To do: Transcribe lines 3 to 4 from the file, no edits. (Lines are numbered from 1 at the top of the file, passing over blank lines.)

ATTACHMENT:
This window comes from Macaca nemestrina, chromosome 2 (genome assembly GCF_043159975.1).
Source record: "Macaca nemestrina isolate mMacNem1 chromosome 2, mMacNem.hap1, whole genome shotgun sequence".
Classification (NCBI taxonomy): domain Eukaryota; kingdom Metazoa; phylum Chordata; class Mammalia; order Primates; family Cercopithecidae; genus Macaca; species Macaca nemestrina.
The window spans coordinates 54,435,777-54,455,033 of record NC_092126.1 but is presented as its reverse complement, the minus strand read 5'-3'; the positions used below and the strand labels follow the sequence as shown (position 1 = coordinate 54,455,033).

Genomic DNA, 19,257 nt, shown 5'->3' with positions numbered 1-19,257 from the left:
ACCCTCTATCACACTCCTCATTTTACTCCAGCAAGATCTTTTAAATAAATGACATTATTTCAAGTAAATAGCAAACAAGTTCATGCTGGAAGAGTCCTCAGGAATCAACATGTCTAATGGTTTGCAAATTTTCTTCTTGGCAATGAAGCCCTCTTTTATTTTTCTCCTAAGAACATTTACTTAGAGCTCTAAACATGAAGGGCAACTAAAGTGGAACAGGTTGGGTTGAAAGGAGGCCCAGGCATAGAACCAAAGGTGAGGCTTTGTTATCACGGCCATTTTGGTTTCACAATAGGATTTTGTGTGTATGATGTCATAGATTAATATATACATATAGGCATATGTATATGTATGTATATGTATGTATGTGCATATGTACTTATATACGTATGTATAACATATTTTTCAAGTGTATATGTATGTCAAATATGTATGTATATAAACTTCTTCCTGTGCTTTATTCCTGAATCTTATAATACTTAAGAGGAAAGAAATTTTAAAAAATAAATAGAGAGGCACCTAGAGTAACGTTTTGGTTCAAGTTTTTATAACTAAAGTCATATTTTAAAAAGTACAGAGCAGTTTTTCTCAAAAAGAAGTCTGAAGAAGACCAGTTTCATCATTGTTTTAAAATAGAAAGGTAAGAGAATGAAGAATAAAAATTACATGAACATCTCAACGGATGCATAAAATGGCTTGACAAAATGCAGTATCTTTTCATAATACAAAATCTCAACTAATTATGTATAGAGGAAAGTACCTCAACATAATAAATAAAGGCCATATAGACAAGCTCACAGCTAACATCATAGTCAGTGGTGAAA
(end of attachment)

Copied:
Classification (NCBI taxonomy): domain Eukaryota; kingdom Metazoa; phylum Chordata; class Mammalia; order Primates; family Cercopithecidae; genus Macaca; species Macaca nemestrina.
The window spans coordinates 54,435,777-54,455,033 of record NC_092126.1 but is presented as its reverse complement, the minus strand read 5'-3'; the positions used below and the strand labels follow the sequence as shown (position 1 = coordinate 54,455,033).